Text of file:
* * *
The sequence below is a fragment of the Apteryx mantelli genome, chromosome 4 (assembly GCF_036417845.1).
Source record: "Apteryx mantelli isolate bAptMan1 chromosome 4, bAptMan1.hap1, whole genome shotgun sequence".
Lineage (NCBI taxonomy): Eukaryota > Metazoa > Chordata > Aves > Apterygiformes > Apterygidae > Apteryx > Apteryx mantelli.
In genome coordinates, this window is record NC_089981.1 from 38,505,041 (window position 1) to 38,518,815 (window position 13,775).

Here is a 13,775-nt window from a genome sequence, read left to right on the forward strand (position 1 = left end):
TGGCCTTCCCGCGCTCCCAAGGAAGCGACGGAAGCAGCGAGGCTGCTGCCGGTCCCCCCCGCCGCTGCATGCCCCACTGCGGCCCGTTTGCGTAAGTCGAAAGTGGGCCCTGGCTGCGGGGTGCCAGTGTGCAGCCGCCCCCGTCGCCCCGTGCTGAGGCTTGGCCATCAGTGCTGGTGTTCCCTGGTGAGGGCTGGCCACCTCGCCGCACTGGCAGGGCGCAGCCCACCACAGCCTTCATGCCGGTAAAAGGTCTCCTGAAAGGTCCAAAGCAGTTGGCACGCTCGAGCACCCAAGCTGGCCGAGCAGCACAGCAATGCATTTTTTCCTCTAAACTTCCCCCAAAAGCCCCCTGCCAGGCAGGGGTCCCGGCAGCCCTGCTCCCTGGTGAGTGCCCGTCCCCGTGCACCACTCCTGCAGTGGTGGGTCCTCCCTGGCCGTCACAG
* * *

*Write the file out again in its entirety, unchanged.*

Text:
The sequence below is a fragment of the Apteryx mantelli genome, chromosome 4 (assembly GCF_036417845.1).
Source record: "Apteryx mantelli isolate bAptMan1 chromosome 4, bAptMan1.hap1, whole genome shotgun sequence".
Lineage (NCBI taxonomy): Eukaryota > Metazoa > Chordata > Aves > Apterygiformes > Apterygidae > Apteryx > Apteryx mantelli.
In genome coordinates, this window is record NC_089981.1 from 38,505,041 (window position 1) to 38,518,815 (window position 13,775).

Here is a 13,775-nt window from a genome sequence, read left to right on the forward strand (position 1 = left end):
TGGCCTTCCCGCGCTCCCAAGGAAGCGACGGAAGCAGCGAGGCTGCTGCCGGTCCCCCCCGCCGCTGCATGCCCCACTGCGGCCCGTTTGCGTAAGTCGAAAGTGGGCCCTGGCTGCGGGGTGCCAGTGTGCAGCCGCCCCCGTCGCCCCGTGCTGAGGCTTGGCCATCAGTGCTGGTGTTCCCTGGTGAGGGCTGGCCACCTCGCCGCACTGGCAGGGCGCAGCCCACCACAGCCTTCATGCCGGTAAAAGGTCTCCTGAAAGGTCCAAAGCAGTTGGCACGCTCGAGCACCCAAGCTGGCCGAGCAGCACAGCAATGCATTTTTTCCTCTAAACTTCCCCCAAAAGCCCCCTGCCAGGCAGGGGTCCCGGCAGCCCTGCTCCCTGGTGAGTGCCCGTCCCCGTGCACCACTCCTGCAGTGGTGGGTCCTCCCTGGCCGTCACAG